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Nitrous Oxide Sedation: How Safe Is It?

May 12, 2023

Filed under: Uncategorized — drjohnupton @ 8:38 pm
a shot of the knobs on a nitrous oxide machine

If you’re like many people, you’re a little bit nervous when it comes time to visit the dentist’s office. Whether you’ve had a bad experience in the past or have just heard some things that have turned you off of dentists, you shouldn’t let those anxieties stand in the way of getting the care you need.

Sedation dentistry, and nitrous oxide in particular, can be a great way to put patients with dental anxiety at ease. However, many people are put off of nitrous oxide by concerns about safety. If that’s you, here’s why there isn’t anything to worry about.

Is Nitrous Oxide Safe?

There are several sedatives used in dentistry, and among them, nitrous oxide is one of the most common. Part of the reason for that is that nitrous oxide is both easy for a dentist to manage and incredibly low risk.

When you’re under the influence of nitrous oxide, your dentist will be monitoring your vitals and precisely controlling the flow of the gas. All of these precautions mean that, when used in a professional context, nitrous oxide is remarkably safe.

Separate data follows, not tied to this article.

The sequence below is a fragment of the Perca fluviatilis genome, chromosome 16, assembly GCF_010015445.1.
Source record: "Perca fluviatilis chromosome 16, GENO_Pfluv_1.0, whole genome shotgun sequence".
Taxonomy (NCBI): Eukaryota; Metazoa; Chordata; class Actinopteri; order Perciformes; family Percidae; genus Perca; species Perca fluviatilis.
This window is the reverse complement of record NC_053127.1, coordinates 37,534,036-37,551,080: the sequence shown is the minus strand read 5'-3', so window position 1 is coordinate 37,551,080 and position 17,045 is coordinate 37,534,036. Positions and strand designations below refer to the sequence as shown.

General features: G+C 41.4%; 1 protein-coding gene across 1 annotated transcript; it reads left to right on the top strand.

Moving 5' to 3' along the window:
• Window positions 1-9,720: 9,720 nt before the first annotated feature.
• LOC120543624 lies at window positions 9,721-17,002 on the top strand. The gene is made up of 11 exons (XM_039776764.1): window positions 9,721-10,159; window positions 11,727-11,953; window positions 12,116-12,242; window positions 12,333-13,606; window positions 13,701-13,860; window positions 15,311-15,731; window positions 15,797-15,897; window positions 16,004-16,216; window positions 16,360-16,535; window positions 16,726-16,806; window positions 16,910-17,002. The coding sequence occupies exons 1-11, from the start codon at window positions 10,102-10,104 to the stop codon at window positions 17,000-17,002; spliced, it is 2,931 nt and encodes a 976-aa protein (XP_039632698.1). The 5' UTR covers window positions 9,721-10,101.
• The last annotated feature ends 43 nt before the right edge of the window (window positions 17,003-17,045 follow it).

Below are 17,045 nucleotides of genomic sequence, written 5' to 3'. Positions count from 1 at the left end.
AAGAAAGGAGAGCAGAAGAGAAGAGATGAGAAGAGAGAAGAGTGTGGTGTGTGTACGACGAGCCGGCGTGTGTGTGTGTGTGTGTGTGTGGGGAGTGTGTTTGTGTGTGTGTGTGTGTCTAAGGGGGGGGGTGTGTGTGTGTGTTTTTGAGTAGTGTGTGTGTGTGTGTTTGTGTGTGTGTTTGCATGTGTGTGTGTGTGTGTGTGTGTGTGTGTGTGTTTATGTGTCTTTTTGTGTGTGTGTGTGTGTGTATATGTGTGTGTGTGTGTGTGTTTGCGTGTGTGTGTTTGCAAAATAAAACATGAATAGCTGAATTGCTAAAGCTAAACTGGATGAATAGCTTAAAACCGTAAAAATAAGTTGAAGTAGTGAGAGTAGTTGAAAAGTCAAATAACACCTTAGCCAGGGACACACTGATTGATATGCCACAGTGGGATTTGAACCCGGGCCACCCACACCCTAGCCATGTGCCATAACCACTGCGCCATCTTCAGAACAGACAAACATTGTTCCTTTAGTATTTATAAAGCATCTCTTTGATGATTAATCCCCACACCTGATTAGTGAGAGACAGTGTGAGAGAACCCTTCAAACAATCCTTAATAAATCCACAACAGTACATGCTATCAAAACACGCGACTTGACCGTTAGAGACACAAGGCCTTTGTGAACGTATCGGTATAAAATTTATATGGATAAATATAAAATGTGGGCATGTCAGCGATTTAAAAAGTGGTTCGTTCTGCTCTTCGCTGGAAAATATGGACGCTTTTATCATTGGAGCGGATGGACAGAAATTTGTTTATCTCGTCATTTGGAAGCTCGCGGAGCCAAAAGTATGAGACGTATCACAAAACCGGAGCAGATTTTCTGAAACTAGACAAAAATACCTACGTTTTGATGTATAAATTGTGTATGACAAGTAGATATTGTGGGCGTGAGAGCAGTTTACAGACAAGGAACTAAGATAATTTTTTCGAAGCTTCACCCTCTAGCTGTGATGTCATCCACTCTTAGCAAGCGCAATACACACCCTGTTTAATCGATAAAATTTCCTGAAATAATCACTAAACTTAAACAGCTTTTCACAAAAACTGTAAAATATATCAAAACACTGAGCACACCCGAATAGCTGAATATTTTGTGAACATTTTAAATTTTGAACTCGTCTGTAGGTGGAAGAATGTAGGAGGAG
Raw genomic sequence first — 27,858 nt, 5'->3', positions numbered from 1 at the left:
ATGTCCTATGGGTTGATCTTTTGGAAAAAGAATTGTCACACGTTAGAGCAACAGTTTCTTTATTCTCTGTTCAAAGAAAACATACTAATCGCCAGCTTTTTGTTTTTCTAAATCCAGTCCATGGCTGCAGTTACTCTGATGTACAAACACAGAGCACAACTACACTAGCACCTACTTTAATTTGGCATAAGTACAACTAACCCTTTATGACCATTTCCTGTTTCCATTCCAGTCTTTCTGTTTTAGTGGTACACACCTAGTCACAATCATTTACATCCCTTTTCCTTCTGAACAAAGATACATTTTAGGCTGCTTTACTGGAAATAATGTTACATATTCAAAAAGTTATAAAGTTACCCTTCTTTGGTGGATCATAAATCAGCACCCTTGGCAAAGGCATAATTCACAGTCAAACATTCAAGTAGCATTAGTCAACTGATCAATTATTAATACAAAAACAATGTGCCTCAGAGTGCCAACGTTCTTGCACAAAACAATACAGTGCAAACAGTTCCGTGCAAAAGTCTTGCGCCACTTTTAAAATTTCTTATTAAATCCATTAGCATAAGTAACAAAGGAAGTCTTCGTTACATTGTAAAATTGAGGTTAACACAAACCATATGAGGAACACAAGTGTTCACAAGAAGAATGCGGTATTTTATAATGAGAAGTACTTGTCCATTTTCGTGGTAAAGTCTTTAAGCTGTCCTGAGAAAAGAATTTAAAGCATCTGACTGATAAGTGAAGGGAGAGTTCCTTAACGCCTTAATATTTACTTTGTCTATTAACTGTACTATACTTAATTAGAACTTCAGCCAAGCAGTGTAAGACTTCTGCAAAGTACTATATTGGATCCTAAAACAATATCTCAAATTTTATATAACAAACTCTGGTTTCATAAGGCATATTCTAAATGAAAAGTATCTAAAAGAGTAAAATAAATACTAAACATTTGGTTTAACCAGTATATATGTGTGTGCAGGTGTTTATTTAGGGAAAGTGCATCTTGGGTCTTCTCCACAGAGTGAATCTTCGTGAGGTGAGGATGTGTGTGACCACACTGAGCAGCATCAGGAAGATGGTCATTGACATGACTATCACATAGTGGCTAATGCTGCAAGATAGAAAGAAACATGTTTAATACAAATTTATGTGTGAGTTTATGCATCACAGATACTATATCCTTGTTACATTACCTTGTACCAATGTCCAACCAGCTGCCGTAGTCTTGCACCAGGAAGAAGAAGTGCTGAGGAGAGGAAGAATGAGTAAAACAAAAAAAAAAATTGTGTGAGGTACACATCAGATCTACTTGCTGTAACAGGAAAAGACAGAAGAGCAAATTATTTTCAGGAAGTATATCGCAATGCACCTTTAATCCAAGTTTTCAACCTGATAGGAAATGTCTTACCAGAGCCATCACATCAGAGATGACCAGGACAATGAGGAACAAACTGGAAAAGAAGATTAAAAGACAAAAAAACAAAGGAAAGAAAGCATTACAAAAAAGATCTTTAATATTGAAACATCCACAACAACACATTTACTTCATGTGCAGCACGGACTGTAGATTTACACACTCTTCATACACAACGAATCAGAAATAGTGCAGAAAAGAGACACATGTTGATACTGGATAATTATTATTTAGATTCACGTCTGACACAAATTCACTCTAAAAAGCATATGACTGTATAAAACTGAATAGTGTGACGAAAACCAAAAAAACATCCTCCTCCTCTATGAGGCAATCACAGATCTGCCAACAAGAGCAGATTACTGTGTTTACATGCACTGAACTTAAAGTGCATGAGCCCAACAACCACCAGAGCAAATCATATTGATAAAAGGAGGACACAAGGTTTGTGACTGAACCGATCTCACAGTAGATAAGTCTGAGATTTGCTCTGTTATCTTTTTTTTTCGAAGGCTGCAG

Who is a Good Candidate for Nitrous Oxide Sedation?

Among all the sedatives used in dentistry, nitrous oxide tends to be the mildest. However, that isn’t to say that it’s weak—depending on the dosage, nitrous oxide can effectively put anxious patients completely at ease.

That said, nitrous oxide is best suited to fairly short procedures, and to patients with mild-to-moderate anxiety. Nitrous oxide is also used often to help children who are nervous at the dentist’s.

Who Should Avoid Nitrous Oxide?

That said, as safe as this sedative is, there are some patients who should still probably avoid it. Your sedation dentist will review your health records carefully to ensure that you don’t have any health conditions that make sedation a bad idea.

Patients who are pregnant, especially those in the first trimester, are usually recommended against taking sedatives of any kind. People who have a history of COPD or of other respiratory illnesses may also have trouble with inhaling the gas. Finally, too much nitrous oxide can potentially lead to a vitamin B-12 deficiency, so if you have one already you may be advised to steer clear of it.

About the Author

Dr. John Upton, Jr. has been helping members of his community smile brightly for over 35 years, and he’s proud to say that he’s been able to give people smiles that last. He’s helped thousands of patients over the years, and he has no intention of stopping any time soon. Dr. Upton received his degree from the Baylor College of Dentistry. Since then, he has received advanced education from the L.D. Pankey Institute and the Las Vegas Institute.

If you have any questions about nitrous oxide sedation, he can be reached at his website or by phone at (623) 878-6333.

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